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Date of Award

1982

Document Type

Dissertation

Degree Name

Doctor of Philosophy (Ph.D.)

Department

Chemistry

First Advisor

Herschel Frye

First Committee Member

Paul Gross

Second Committee Member

Richard P. Dodge

Third Committee Member

James W. Blankenship

Fourth Committee Member

W. H. Wadman

Abstract

Flow injection atomic absorption procedures with less than 10%RSD at 1.0 ppm were developed for the assay of copper and zinc in 10 μL samples of mouse plasma. The flow injection apparatus was designed with a pulseless liquid flow control system, regulated by inert gas pressure. The aspiration liquid is 6% t-butanol in water. After exhaustive parameter optimizations, copper assays were conducted with the conventional air-acetylene flame at 324.754 nm and zinc assays were conducted with the unconventional argon-hydrogen air diffusion flame at 213.856 nm. The argon-hydrogen flame system was chosen because it absorbs very little ultraviolet light.

The developed methods were used to determine the concentration of copper and zinc in plasma samples from six strains ( C57BL/6J, LG/J, DBA/2J, SJL/J, BALB/cJ, LP/J ) of male and female audiogenic seizure susceptible mice, aged 18 to 65 days. The results are presented in 24 sets of data and graphs of metal concentrations versus mouse age.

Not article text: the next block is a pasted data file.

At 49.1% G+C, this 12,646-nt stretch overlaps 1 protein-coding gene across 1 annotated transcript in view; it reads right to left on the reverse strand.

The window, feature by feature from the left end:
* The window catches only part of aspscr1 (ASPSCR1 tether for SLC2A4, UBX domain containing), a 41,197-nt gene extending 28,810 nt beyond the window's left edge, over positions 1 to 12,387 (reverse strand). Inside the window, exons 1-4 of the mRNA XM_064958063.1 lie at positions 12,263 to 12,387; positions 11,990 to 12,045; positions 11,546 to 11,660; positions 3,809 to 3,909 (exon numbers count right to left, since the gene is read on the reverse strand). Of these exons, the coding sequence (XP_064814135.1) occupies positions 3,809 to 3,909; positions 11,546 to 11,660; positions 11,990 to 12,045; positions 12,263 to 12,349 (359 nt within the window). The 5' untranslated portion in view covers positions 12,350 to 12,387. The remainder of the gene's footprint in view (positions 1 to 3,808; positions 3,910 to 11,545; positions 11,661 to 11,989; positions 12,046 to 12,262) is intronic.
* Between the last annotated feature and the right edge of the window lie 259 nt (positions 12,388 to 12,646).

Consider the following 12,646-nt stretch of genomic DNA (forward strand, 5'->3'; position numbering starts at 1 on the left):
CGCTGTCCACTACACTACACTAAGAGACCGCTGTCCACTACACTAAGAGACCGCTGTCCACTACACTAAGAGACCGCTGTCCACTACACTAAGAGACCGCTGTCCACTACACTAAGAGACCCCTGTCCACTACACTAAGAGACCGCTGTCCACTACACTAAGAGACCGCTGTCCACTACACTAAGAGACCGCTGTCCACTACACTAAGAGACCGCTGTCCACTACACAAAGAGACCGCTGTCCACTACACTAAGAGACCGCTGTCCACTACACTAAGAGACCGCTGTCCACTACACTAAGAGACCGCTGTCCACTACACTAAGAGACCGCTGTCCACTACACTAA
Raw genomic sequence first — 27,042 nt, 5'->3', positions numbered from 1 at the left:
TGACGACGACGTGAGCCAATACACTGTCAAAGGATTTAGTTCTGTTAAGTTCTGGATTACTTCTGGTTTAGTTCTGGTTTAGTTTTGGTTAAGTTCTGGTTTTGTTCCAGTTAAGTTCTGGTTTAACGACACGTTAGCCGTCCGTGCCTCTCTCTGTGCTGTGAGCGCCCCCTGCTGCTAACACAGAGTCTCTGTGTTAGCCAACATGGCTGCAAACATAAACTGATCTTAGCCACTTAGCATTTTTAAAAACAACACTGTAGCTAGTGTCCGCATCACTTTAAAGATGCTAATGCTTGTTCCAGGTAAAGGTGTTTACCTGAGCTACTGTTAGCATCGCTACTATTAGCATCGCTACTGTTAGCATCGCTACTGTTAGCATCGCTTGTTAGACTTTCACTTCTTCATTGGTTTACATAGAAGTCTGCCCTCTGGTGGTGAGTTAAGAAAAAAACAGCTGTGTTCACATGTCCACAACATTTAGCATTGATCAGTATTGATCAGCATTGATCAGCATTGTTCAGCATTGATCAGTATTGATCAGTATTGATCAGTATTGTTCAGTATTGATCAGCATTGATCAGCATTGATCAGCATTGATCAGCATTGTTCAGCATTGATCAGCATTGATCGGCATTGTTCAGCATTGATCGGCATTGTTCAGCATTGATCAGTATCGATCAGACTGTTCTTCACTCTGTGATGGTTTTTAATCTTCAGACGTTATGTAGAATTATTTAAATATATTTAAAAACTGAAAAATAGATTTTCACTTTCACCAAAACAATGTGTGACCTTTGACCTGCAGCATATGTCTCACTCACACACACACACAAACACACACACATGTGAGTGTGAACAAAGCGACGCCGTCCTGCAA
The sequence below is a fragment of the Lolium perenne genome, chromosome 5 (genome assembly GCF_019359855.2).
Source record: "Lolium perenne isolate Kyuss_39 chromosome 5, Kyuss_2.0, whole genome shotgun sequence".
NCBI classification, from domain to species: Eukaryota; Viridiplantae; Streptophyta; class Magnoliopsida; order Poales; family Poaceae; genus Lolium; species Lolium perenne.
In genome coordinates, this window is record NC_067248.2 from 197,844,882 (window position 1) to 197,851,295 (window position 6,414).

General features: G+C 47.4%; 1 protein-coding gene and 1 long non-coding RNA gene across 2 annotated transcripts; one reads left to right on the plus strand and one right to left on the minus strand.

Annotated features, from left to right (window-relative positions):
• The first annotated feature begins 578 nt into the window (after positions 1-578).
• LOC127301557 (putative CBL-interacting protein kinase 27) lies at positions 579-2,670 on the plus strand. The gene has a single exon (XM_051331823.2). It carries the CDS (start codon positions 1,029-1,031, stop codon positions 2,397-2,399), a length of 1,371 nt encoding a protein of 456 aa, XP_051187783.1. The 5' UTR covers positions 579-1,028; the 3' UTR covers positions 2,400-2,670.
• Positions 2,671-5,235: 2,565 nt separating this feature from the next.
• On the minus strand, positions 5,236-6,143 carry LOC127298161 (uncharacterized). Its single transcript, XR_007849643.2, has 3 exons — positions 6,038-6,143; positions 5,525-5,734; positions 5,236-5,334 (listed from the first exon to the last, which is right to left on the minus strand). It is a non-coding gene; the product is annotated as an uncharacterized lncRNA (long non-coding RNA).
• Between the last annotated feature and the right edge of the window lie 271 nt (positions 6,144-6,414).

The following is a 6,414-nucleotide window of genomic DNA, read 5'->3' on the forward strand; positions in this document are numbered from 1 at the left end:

The copper concentration, within the precision of the data, is 1.2 ppm ± 0.2 SD for all sexes, strains, and ages. The zinc concentration, within the precision of the data, increases from 1.2 ppm ± 0.2 SD at twenty days of age to 1.8 ppm ± 0.2 SD at sixty days of age for all sexes and strains.

There is no correlation between the age dependence of the seizure susceptibility of any sex or strain of mice and the plasma concentrations or concentration ratios for either copper or zinc. At any age there is no correlation between the relative seizure susceptibility among the strains of mice and their concentrations or concentration ratios for either copper or zinc.

The results cast doubt on the significance of copper and zinc concentrations for the epilepsy of humans receiving anticonvulsant medication and on the validity of the use of audiogenic seizure susceptible mice as a model for epilepsy. Additional experiments are suggested.

Pages

219

Included in

Chemistry Commons

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